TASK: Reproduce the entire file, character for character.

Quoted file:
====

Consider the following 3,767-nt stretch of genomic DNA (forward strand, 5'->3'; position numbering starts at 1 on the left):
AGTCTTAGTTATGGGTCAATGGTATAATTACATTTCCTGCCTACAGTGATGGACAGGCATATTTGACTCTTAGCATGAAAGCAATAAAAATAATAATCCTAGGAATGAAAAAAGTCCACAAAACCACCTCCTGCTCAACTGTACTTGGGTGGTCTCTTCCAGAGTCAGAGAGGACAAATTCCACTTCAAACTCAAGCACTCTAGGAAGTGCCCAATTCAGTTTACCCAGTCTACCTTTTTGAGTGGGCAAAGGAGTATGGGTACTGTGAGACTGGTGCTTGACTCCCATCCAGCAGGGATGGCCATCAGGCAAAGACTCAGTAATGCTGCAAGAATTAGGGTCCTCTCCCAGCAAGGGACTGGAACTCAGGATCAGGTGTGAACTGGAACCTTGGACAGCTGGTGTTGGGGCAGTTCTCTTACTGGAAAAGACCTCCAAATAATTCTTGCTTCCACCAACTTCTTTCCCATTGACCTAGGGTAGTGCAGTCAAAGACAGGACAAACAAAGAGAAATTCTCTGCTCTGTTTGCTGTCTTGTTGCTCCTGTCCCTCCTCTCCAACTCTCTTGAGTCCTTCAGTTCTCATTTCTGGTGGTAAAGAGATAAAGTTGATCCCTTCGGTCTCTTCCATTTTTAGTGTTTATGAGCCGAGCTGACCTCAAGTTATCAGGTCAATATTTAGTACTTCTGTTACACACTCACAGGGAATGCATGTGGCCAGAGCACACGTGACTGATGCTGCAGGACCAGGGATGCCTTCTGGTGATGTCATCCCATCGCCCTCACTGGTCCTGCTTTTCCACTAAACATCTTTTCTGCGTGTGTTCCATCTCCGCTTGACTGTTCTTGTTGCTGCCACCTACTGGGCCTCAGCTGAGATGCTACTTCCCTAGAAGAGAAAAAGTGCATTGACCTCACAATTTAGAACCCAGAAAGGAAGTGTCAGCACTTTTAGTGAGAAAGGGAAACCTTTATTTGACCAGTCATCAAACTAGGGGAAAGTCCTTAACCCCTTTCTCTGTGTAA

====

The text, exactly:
Consider the following 3,767-nt stretch of genomic DNA (forward strand, 5'->3'; position numbering starts at 1 on the left):
AGTCTTAGTTATGGGTCAATGGTATAATTACATTTCCTGCCTACAGTGATGGACAGGCATATTTGACTCTTAGCATGAAAGCAATAAAAATAATAATCCTAGGAATGAAAAAAGTCCACAAAACCACCTCCTGCTCAACTGTACTTGGGTGGTCTCTTCCAGAGTCAGAGAGGACAAATTCCACTTCAAACTCAAGCACTCTAGGAAGTGCCCAATTCAGTTTACCCAGTCTACCTTTTTGAGTGGGCAAAGGAGTATGGGTACTGTGAGACTGGTGCTTGACTCCCATCCAGCAGGGATGGCCATCAGGCAAAGACTCAGTAATGCTGCAAGAATTAGGGTCCTCTCCCAGCAAGGGACTGGAACTCAGGATCAGGTGTGAACTGGAACCTTGGACAGCTGGTGTTGGGGCAGTTCTCTTACTGGAAAAGACCTCCAAATAATTCTTGCTTCCACCAACTTCTTTCCCATTGACCTAGGGTAGTGCAGTCAAAGACAGGACAAACAAAGAGAAATTCTCTGCTCTGTTTGCTGTCTTGTTGCTCCTGTCCCTCCTCTCCAACTCTCTTGAGTCCTTCAGTTCTCATTTCTGGTGGTAAAGAGATAAAGTTGATCCCTTCGGTCTCTTCCATTTTTAGTGTTTATGAGCCGAGCTGACCTCAAGTTATCAGGTCAATATTTAGTACTTCTGTTACACACTCACAGGGAATGCATGTGGCCAGAGCACACGTGACTGATGCTGCAGGACCAGGGATGCCTTCTGGTGATGTCATCCCATCGCCCTCACTGGTCCTGCTTTTCCACTAAACATCTTTTCTGCGTGTGTTCCATCTCCGCTTGACTGTTCTTGTTGCTGCCACCTACTGGGCCTCAGCTGAGATGCTACTTCCCTAGAAGAGAAAAAGTGCATTGACCTCACAATTTAGAACCCAGAAAGGAAGTGTCAGCACTTTTAGTGAGAAAGGGAAACCTTTATTTGACCAGTCATCAAACTAGGGGAAAGTCCTTAACCCCTTTCTCTGTGTAA